B.C. Ferries’ CEO says a new and improved website along with a mobile app could be ready by as early as the fall, but a new reservation system is still 18-24 months away. (BLACK PRESS file photo)

B.C. Ferries CEO says new reservation system will improve efficiency

Reservation fee structure undergoing changes over next two years

Changes to B.C. Ferries operations are just around the corner.

Mark Collins, president and chief executive officer for B.C. Ferries, said the company is planning on introducing a brand-new website as soon as the fall, and a new reservation system that includes flexible fare pricing within the next 18 to 24 months.

“We are on the cusp of a new website, a new mobile application and we are on the cusp of a new reservation system that will be considerably more flexible,” Collins said.

Collins made the comments following a presentation to members of the Greater Nanaimo Chamber of Commerce on Tuesday at the Coast Bastion Hotel, where he provided an update on B.C. Ferries. He said the corporation’s new reservation system will follow a model similar to what airlines and train use that would allow customers to change their reservations without penalty.

“We need to make that convenient for you with no extra fees or charges because it is what you bought,” he said.

The new reservation system will only apply to B.C. Ferries’ major routes. Collins said under the new system, reservation fees will be a thing of the past.

“For the major routes, we see reservation fees going away and becoming part of the base fare,” he said.

B.C. Ferries has been working on IT improvements for years, but customers wouldn’t have noticed because the changes have largely been internal, according to Collins, who said the first elements of their reservation system and a new customer relationship management system went live internally about three weeks ago.

“In the last five years we have spent probably close to $400 million on IT systems,” he said. “Much of it is in the background.”

Collins said a new and improved website along with a mobile app could be ready by as early as the fall but the reservation system won’t be introduced for at least a year and a half. He said B.C. Ferries wants to avoid rolling out a system that is broken.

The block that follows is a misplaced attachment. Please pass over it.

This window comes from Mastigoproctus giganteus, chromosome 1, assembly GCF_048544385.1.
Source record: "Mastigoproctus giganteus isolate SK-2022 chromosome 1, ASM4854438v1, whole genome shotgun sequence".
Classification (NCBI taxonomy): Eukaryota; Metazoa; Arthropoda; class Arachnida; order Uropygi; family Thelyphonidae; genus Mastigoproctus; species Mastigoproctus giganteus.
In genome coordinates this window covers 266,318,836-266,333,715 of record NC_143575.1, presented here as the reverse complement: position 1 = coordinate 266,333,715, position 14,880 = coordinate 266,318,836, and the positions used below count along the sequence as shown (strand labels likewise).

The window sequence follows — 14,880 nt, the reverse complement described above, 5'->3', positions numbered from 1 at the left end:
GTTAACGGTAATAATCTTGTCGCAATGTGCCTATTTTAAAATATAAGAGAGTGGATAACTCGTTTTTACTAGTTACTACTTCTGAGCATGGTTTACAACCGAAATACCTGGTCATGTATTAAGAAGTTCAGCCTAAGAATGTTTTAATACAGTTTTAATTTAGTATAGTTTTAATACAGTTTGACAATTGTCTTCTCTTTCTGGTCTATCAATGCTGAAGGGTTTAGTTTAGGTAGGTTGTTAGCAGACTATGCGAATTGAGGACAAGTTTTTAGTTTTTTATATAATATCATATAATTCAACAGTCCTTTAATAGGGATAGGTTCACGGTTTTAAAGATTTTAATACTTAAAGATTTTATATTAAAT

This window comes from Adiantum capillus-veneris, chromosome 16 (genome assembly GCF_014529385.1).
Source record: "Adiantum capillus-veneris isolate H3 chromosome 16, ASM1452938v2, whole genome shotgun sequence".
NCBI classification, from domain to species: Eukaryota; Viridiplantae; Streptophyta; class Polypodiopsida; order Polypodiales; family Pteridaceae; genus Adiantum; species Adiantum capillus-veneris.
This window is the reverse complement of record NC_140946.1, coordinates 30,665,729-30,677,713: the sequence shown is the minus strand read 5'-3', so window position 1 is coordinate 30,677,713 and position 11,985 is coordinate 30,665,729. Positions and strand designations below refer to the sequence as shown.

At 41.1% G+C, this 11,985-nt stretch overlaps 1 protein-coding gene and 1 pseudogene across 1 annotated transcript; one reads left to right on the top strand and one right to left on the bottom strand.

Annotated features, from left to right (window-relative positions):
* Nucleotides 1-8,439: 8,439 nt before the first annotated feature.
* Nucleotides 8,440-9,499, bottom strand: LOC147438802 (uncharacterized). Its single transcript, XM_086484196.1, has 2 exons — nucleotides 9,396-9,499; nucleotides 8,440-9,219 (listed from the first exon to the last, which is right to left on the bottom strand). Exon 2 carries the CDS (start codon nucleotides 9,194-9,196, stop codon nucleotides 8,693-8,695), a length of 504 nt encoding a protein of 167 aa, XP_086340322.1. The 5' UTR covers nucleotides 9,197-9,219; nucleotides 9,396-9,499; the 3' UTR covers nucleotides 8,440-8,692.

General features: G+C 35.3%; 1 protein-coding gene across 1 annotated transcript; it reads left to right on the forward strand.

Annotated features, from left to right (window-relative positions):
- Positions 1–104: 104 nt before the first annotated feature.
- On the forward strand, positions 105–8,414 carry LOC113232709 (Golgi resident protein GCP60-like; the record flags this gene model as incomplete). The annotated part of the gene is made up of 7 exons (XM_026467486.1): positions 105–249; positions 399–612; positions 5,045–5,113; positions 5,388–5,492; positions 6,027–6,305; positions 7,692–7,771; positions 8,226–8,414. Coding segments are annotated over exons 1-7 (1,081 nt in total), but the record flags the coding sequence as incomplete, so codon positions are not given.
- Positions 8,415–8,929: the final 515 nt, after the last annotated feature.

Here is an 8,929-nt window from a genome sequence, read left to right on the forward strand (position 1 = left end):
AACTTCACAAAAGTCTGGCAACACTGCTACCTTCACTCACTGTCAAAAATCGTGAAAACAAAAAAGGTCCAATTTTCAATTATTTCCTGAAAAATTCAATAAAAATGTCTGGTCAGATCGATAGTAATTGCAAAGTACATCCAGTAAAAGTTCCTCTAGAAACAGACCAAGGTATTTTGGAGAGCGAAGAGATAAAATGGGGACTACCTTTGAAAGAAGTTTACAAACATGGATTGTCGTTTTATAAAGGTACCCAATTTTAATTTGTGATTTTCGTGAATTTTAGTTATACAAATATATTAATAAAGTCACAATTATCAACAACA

“We are not into the Phoenix pay system problem here … we want people to be happy from day one,” he said.

Speaking to Black Press afterward, Collins explained that under the new reservation system customers will be able to pay for their reservation in advance. He said there will be multiple ways for customers to save money under the new system, adding that those who book in advance will find lower fares than those who wait until the last minute.

“You should see multiple choices for the same sailing. If you want the ability to change your reservation, it is one fee and if you’re happy to forgo flexibility and you want to lock in, you can get a lower price,” he said. “If you book in advance, say three weeks ahead versus three days ahead you will get a lower price.”

Collins said switching to the new system will improve efficiency as it will allow B.C. Ferries to better plan and prepare sailings. He said the new system should also alleviate some of the congestion at terminals where traffic can be backed up during peak season.

“When I think about neighbourhoods … where they have to endure these traffic lineups, that could be a thing of the past under this system because people will only go to the terminal when they have a reservation,” he said.



nicholas.pescod@nanaimobulletin.com

Like us on Facebook and follow us on Twitter

Just Posted

WATCH: Do you recognize this sexual assault suspect?

Victoria police release new footage suspect in Bay Centre attack on young girl

Nitwits, Touts and Oak Bay Council

Oak Bay Heritage hosts lecture on Memoirs of George Murdoch

Man surprises trial, claims responsibility for Saanich sex assault

Fellow inmate of accused David Hope claims responsibility

Talk of legalizing secondary suites stokes debate in Oak Bay

Motion to move ahead on secondary suites hits council next week

Greyhound cleared to end routes in northern B.C., Vancouver Island

Company says nine routes have dropped 30% in ridership in last five years

Oak Bay Heritage Day honours cultural history

Crowds turn out to explore gems from Oak Bay Archives

Questions raised over B.C. NDP’s childcare budget plan

Advocates concerned how to fill 22,000 new spaces for early childhood educators

B.C. family first to receive reimbursement for life-altering arthritis drug

Effective medication used to treat rare form of juvenile arthritis costs $19,000 a month

VIDEO: Island family builds eight-foot igloo in front of home

Sunday snowfall on the mid-Island leads to all-day family activity

IIO: Kamloops RCMP did not have to report shooting

The IIO is not investigating an officer-involved shooting that occurred in Kamloops in 2017

No smoke alarm, faulty cord contributed to fatal B.C. fire

Faulty electric cord and power source connected to space heater believed to have caused flames

Walmart partners online grocery service to bring Vancouver home delivery

Move expands upon similar efforts announced last November to grow home delivery service

BC Wine Institute to take legal action against Alberta

The BC Wine Institute to seek injunction to protect B.C. wineries from Alberta wine ban

BC BUDGET: Tobacco tax hike may light up black market in smokes

NDP government adds another 56 cents per pack as of April 1

Most Read